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An engraving–probably made from a contemporary artist’s sketch–shows the eight Haitian “voodoo” devotees found guilty in February 1864 of the murder and cannibalism of a 12-year-old child. From Harper’s Weekly

It was a Saturday, market day in Port-au-Prince, and the chance to meet friends, gossip and shop had drawn large crowds to the Haitian capital. Sophisticated, French-educated members of the urban ruling class crammed into the market square beside illiterate farmers, a generation removed from slavery, who had walked in from the surrounding villages for a rare day out.

The whole of the country had assembled, and it was for this reason that Fabre Geffrard had chosen February 13, 1864, as the date for eight high-profile executions. Haiti’s reformist president wished to make an example of these four men and four women: because they had been found guilty of a hideous crime—abducting, murdering and cannibalizing a 12-year-old girl. And also because they represented everything Geffrard hoped to leave behind him as he molded his country into a modern nation: the backwardness of its hinterlands, its African past and, above all, its folk religion.

President Fabre Geffrard, whose efforts to reform Haiti ended in disappointment when he was accused of corruption and forced to flee the country by a violent coup.

Call that religion what you will—voodoo, vaudaux, vandaux, vodou (the last of these is generally preferred today)—Haiti’s history had long been intertwined with it. It had arrived in slave ships centuries earlier and flourished in backwoods maroon villages and in plantations that Christian priests never visited. In 1791, it was generally believed, a secret vodou ceremony had provided the spark for the violent uprising that liberated the country from its French masters: the single example of a successful slave rebellion in the history of the New World.

Outside Haiti, though, vodou was perceived as primitive and sanguinary. It was nothing but “West African superstition [and] serpent worship,” wrote the British traveler Hesketh Hesketh-Pritchard, who walked across the Haitian interior in 1899, and believers indulged in “their rites and their orgies with practical impunity.” For visiting Westerners of this sort, vodou’s popularity, in itself, was proof that the “black republic” could not claim to be civilized.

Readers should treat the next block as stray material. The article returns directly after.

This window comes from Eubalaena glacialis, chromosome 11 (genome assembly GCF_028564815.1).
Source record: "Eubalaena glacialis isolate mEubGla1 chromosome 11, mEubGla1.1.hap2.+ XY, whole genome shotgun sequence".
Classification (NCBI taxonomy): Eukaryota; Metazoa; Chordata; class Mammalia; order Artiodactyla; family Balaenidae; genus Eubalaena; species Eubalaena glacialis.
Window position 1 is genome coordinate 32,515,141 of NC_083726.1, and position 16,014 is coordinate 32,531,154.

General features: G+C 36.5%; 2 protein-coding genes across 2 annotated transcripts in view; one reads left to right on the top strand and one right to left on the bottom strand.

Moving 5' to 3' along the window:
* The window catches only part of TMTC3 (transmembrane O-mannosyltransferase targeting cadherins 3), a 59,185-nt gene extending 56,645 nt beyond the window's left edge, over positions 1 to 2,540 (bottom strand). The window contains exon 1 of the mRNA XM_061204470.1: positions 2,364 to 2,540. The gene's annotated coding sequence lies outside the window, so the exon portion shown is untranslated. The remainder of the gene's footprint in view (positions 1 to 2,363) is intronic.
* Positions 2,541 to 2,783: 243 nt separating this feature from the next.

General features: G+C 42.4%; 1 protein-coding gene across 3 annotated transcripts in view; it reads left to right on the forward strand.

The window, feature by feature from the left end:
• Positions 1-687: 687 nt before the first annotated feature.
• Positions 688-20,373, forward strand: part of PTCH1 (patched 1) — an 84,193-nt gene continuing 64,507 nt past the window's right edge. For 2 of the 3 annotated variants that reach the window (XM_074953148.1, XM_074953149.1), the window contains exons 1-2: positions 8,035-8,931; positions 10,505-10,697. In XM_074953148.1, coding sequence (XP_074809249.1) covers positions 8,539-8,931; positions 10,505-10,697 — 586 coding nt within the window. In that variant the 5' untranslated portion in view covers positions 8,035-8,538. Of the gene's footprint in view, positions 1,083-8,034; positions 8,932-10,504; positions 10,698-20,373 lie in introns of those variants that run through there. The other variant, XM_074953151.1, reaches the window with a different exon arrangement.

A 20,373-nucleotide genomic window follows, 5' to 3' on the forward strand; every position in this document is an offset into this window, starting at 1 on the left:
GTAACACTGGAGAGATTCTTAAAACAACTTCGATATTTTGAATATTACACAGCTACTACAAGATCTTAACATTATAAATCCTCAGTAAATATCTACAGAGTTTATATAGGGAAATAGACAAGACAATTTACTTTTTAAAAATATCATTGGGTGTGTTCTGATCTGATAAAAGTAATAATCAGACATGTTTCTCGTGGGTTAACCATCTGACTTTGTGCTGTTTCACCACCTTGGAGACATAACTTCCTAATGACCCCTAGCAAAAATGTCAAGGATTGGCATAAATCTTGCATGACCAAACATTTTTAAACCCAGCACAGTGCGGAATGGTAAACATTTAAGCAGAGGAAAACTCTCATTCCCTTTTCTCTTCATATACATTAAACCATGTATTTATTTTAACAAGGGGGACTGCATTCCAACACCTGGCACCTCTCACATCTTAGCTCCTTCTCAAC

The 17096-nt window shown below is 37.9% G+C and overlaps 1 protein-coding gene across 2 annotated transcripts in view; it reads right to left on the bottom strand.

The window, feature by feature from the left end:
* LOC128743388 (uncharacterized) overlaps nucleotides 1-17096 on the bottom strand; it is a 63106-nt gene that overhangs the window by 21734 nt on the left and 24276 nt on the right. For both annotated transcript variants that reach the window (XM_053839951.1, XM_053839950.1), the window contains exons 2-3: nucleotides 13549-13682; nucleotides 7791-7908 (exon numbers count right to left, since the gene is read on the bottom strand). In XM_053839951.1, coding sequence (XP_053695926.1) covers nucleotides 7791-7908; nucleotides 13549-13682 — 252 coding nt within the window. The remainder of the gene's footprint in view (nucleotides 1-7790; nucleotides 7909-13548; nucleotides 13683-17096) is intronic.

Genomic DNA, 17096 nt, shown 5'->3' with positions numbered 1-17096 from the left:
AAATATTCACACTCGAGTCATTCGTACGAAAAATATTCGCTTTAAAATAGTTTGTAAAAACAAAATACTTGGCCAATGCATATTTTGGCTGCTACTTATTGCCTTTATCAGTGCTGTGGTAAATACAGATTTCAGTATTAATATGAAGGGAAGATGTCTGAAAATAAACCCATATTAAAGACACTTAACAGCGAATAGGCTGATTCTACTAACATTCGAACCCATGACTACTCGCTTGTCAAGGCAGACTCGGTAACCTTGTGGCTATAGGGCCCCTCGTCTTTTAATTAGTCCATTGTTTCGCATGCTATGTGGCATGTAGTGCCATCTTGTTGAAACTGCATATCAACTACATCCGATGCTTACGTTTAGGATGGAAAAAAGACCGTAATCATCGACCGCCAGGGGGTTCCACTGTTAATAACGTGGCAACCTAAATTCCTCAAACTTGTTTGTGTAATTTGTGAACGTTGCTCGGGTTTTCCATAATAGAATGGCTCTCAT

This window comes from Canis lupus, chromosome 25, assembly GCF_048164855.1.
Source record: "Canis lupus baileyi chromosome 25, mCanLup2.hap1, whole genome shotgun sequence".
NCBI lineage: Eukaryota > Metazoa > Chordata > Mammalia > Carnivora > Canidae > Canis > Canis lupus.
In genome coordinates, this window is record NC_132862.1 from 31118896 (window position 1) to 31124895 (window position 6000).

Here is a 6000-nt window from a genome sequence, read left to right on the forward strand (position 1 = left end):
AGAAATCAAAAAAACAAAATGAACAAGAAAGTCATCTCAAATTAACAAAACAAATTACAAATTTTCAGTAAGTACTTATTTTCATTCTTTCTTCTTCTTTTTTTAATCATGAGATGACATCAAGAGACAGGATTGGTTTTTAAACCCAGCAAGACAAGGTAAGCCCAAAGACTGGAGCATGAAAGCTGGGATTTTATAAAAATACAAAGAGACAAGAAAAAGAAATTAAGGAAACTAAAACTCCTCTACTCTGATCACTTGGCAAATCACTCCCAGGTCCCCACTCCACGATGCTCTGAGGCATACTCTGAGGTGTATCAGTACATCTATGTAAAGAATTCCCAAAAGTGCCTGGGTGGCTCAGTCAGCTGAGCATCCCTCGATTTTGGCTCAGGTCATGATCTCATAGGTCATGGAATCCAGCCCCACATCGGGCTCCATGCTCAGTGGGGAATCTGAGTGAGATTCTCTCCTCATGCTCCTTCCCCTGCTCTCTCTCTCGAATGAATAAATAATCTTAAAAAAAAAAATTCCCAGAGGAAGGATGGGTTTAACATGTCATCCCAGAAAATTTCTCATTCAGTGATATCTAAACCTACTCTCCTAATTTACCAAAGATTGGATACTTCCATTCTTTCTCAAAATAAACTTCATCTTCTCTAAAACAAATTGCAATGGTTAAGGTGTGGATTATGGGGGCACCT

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In the cave of the witches

A photo sometimes said to depict members of Chiloé’s murderous society of warlocks—founded, so they claimed, in 1786 and destroyed by the great trial of 1880-81.

A photo sometimes said to depict members of Chiloé’s murderous society of warlocks—founded, so they claimed, in 1786 and destroyed by the great trial of 1880-81.

When the Sect needs a new Invunche, the Council of the Cave orders a Member to steal a boy child from six months to a year old. The Deformer, a permanent resident of the Cave, starts work at once. He disjoints the arms and legs and the hands and feet. Then begins the delicate task of altering the position of the head. Day after day, and for hours at a stretch, he twists the head with a tourniquet until it has rotated through an angle of 180, that is until the child can look straight down the line of its own vertebrae.

There remains one last operation, for which another specialist is needed. At full moon, the child is laid on a work-bench, lashed down with its head covered in a bag. The specialist cuts a deep incision under the right shoulder blade. Into the hole he inserts the right arm and sews up the wound with thread taken from the neck of a ewe. When it has healed the Invunche is complete.